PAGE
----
The Minister of Youth, Culture and Sport,Dr the Hon. Ernest Peets, who opened Gherdai’s exhibition earlier this year, said, “We are incredibly pleased to be able to once again support a number of talented young Bermudians who are making such significant impacts in so many areas of the arts. I have had the opportunity to view some of the creative works and talents of some of our recipients. And I can truly say that Bermuda’s culture and arts are alive and thriving with this next generation of innovative, young creatives.”
Classes for the Bermuda National Gallery Youth Arts Council resume this Saturday, 27th February. Led by artist and educator Sarai Hines, the free programme, which is aimed at students age 13 to 17, provides teens with opportunities for creative and independent thinking by engaging with the arts and culture of today.
Students explore the topics of the day through the lens of art and art making, meet artists and makers and learn to creatively problem solve. This semester, the focus is on the elements of art making that go beyond the gallery and exhibition space.
The goal is to provide an understanding of the many varied roles that are found behind the scenes and support artists in their vision: from the studio to the printers, how an exhibition is curated and the research and writing that go into it.
The programme aims to show students that there are many ways to be involved with the arts, wherever your artistic strengths and interests may lie.
The class meets in the gallery every Saturday morning from 10am to 12.00pm. Registration is free. Click here to sign up.
Our most recent exhibition, A Source of Inspiration: St George’s as Seen Through the Bermuda National Gallery Collection, was curated by Alice Moniz as part of the BNG Internship Programme.
For the history of art graduate, who will shortly be going on to a second internship at the Peggy Guggenheim Collection in Venice, the exhibition marked the culmination of a 3 month placement in which she shadowed the BNG team in all aspects of museum operations.
We caught up with Alice, who recently spoke to the Royal Gazette about her experience, to discuss what she learnt from the internship and why hands-on experience is key within the arts and culture sector.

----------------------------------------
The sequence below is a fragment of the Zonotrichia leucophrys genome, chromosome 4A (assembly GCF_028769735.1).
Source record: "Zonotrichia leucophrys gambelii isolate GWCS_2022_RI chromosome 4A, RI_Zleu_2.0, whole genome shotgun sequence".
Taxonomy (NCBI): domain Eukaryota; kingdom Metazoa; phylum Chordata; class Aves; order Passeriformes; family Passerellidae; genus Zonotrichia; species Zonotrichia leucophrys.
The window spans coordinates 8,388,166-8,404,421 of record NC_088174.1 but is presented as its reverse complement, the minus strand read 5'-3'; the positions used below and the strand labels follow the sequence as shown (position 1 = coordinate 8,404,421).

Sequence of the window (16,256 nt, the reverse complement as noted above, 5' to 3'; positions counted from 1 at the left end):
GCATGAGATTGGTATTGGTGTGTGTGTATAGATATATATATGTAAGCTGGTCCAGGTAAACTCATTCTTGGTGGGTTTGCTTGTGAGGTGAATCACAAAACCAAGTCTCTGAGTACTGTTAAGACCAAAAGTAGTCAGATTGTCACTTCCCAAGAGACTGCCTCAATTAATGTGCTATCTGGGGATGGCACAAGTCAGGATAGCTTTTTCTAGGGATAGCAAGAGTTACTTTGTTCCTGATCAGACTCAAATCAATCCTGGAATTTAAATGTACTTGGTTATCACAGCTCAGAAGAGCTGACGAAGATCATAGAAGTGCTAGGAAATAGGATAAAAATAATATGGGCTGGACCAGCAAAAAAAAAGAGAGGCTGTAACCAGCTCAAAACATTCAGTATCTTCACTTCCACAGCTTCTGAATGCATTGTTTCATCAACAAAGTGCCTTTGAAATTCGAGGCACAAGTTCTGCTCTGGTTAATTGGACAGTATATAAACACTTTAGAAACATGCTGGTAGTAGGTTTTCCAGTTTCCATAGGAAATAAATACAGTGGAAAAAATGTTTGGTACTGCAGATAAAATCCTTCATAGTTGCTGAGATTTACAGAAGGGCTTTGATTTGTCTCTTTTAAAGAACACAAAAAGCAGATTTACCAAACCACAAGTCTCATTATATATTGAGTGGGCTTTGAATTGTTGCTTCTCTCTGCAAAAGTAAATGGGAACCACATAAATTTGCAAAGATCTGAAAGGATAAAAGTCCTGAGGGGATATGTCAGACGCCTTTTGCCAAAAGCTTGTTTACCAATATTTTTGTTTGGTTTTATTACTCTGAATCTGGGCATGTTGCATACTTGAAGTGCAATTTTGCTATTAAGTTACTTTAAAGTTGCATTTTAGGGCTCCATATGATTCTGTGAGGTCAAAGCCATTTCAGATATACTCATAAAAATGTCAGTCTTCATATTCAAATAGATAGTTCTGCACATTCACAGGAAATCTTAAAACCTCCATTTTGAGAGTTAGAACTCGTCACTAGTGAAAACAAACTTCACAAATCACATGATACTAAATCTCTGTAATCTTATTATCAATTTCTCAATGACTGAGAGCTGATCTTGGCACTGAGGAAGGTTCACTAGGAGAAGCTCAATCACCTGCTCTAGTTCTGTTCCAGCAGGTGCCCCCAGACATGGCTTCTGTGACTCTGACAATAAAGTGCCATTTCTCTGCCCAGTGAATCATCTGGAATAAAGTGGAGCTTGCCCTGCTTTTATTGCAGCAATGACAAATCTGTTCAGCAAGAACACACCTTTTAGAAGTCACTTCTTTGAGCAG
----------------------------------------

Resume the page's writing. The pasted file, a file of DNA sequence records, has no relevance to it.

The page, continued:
BNG: You recently completed a 3 month internship programme with us after previously shadowing our curator for a week. How similar were your actual assignments to your expectations?
AM: I was involved with more than I had hoped for! I had expected to get a taste of various aspects of the organisation and help out in certain areas, however the range and depth of my involvement as an intern at the BNG exceeded my expectations. The way that I was treated as an active participant in the team – who was given responsibility and whose contribution was valued – also went beyond my expectations.
BNG: How did your experience provide information about your chosen field?
AM: My experience at the BNG was incredibly insightful and informative. Through the range of aspects I was exposed to – audience engagement, memberships, volunteers, planning and programming, the collections database, the storage rooms, the exhibition install – I feel I acquired a well-rounded understanding of a museum, and the national gallery as a cultural institution more broadly.
Having studied Art History much of my knowledge of the creative and cultural industries in general is very theoretical, so the real-life experience was incredibly informative, and I was able to make sense of many aspects of my degree.
BNG: What was the worst part of your intern experience?
AM: I wouldn’t say there was a worst part because these often turn out to be the most formative, and through measure of growth, the best. I would say the most challenging part was going out of my comfort zone doing tasks I’d never done before.
The most challenging tasks were giving a tour and curating the exhibition; being a bit of a perfectionist I knew these would not be perfect and was scared to mess up. The team was very supportive and kind with me and the open communication that they facilitated really helped me. Through these experiences I learnt valuable skills and developed a greater understanding of myself in a working environment and I am grateful for the challenges.
BNG: Would you recommend the Bermuda National Gallery Internship Programme to other students?
AM: Absolutely! It is a brilliant opportunity to integrate into and learn about the art and cultural scene of Bermuda, as well as the museum as an institution. It is also character-building and there is the scope for interns to find their strengths and weaknesses, whilst being challenged and supported.
The BNG Internship Programme focuses on providing on the job training to individuals between 18 and 25 in all aspects of museum operations. The programme’s goals are to provide paid opportunities for young people within the arts and culture sector and provide training and career development. Click here for further information.